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    Posted on 02 April 2012
    Amitava Ghosh


    Withholding salaries of airline staff is a violation of the payment of wages act of 1936

    By Amitava Ghosh

    Photo: Deepak Salvi

    THE RECENT case of blocking compensation and thereby, flouting the basic rights of an employee by some reputed airlines leads to the perception that a job in the aviation sector is highly risky in today’s turbulent business climate.

    What these companies don’t realise is that delayed payment of wages is not just a violation of the Payment of Wages Act, 1936 but also causes delay in contribution under the Employees’ Provident Fund & Misc Provisions Act, Profession Tax Act, etc, all of which amounts to breaches of statutory provision and can attract penal provisions

    Under section 3 of the Payment of Wages Act, 1936, it is the responsibility of every employer to pay wages within a stipulated period. No employer can block salaries, even when the company is in the red.

    Even where a competent authority is satisfied that the delay was due to an emergency, or the existence of exceptional circumstances, Section 17A of the Act stipulates attachment of the property of the person responsible, in case he/she defaults in paying wages to employees within a prescribed time limit.

    While the direct impact of recession in the case of these aviation companies is undeniable, withholding compensation smacks of unfair labour practices. At present, nearly 1,200 airlines employees of Kingfisher, Jet Airways and Air India are on a stir, reflecting the serious state of affairs with this industry.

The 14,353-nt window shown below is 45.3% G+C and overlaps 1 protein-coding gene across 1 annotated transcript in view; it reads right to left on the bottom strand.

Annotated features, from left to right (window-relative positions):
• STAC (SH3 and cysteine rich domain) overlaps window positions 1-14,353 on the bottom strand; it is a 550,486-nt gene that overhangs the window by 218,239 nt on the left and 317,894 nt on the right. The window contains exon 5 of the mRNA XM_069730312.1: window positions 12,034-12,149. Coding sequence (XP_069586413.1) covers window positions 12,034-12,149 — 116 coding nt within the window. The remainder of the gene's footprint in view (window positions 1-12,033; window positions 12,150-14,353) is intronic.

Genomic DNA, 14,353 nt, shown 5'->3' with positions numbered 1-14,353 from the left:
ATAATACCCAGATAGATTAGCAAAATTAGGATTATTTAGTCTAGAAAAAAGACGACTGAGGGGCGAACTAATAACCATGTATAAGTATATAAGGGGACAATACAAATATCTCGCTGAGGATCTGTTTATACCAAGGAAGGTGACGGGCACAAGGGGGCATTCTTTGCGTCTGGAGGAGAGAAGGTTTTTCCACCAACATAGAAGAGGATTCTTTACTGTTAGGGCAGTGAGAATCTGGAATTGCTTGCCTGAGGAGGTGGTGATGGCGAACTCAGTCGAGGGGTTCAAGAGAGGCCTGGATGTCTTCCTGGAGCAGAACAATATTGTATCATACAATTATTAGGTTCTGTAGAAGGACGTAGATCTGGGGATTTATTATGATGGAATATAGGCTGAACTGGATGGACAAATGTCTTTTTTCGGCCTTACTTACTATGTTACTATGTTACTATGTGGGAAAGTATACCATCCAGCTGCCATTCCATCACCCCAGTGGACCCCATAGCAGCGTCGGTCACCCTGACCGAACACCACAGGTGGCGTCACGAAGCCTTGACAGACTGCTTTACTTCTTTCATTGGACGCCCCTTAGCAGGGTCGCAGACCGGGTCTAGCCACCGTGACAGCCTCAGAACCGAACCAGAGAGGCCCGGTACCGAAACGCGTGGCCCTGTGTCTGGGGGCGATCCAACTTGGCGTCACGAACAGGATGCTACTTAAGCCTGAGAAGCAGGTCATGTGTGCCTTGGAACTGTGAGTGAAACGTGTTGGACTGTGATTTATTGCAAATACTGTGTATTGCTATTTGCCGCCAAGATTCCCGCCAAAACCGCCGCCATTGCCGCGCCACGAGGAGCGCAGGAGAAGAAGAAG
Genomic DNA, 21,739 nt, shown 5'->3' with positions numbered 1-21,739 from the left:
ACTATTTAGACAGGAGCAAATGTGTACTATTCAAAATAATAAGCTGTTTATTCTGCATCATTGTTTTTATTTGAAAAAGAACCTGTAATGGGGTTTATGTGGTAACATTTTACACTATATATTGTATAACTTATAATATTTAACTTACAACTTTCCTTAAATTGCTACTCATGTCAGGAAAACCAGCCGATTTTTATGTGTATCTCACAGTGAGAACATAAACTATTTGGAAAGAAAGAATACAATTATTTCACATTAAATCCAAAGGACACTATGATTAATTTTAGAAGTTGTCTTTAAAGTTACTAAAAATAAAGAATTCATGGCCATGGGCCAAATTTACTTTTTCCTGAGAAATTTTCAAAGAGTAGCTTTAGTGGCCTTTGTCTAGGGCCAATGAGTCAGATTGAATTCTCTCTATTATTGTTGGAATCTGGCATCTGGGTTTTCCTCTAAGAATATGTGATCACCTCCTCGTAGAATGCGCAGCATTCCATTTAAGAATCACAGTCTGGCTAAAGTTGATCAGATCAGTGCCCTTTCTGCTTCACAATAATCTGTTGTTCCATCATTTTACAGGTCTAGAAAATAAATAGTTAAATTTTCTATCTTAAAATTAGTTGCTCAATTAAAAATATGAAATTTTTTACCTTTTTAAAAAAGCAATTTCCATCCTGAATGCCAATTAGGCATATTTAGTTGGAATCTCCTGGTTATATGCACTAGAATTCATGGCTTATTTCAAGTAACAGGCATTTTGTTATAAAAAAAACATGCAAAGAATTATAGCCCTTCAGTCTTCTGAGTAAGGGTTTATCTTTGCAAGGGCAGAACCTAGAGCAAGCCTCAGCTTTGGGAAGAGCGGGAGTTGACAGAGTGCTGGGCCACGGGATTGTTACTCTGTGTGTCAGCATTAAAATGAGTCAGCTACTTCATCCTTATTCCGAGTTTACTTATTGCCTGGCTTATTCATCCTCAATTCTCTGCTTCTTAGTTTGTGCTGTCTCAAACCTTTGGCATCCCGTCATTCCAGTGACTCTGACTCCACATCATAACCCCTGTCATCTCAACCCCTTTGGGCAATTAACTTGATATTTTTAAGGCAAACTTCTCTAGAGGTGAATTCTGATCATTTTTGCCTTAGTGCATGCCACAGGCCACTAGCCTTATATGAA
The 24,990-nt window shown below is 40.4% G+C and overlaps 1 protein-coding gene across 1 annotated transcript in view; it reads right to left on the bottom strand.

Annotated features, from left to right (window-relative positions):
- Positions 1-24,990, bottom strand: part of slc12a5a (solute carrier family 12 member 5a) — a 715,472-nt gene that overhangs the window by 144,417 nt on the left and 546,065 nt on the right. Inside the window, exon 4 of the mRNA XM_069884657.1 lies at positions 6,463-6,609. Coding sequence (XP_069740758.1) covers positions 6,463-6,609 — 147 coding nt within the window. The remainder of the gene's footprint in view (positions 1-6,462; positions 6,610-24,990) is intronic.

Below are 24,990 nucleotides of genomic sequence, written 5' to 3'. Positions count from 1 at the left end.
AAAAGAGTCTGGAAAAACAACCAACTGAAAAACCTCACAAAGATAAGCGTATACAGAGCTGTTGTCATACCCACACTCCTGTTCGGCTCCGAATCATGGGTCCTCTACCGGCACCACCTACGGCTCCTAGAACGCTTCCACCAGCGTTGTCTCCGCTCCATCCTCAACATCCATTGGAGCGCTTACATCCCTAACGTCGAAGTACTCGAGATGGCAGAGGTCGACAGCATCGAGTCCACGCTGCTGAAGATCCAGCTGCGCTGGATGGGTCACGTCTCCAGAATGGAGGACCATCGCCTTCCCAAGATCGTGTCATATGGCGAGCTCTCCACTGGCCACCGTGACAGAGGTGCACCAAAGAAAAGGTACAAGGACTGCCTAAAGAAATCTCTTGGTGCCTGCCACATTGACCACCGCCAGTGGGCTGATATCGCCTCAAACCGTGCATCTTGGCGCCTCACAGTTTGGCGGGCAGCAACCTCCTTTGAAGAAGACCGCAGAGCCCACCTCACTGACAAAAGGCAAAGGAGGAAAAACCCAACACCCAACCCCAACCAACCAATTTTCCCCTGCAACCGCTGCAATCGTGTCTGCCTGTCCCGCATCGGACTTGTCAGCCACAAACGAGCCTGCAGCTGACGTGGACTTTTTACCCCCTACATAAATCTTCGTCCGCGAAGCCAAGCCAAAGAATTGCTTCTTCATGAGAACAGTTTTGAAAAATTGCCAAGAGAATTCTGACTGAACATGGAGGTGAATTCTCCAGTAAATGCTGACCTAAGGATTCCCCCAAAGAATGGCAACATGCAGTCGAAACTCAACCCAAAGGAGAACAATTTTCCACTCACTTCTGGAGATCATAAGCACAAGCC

In any business, the organisation has a clear estimate of the wage bill and the cost of each employee to the company that must be payable over and above all other costs. If an organisation claims it is unable to do so because it’s in the red, the excuse would be inadmissible, as it’s easy to see that debts of companies like Kingfisher were not accumulated in a day. They had sufficient warnings in their daily financial transactions that they ignored and must have had several opportunities to take remedial measures in the past. Blocking employee salary as a last recourse, to clear third party debts is completely unwarranted and undesirable. Kingfisher’s wage bill would anyway be just a fraction of its mounting debt.

    It’s significant to note that the pilots and crew members have remained committed to their job and have been discharging their duty until it became difficult for them to continue working any longer without pay. In denying them their dues, their employers are forgetting that compensation is not a bargaining chip; it’s their fundamental right of workers.

    No business can run without human resource and even with a high degree of automation, this resource is non-replaceable. In the past also, nearly 130 Jet Airways flights got cancelled, when their pilots went on leave, en mass. The issue then was the sacking of two pilots, something that the Labour Commissioner should have looked into and resolved at the earliest, but the case dragged on, causing a lot of hardship in the form of delayed salaries.

    Kingfisher pilots’case is more hopeless as tax authorities have frozen seven more bank accounts of the carrier. There are reports that quite a few pilots are facing foreclosures on their housing loans. In a measure, it’s good that they have refused to fly because making them work under such stressful circumstances is only going to endanger the lives of passengers and that’s something we must avoid at all costs.

    The author is senior vice president (Regulatory) TeamLease, a staffing solutions company

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    Posted on 02 April 2012



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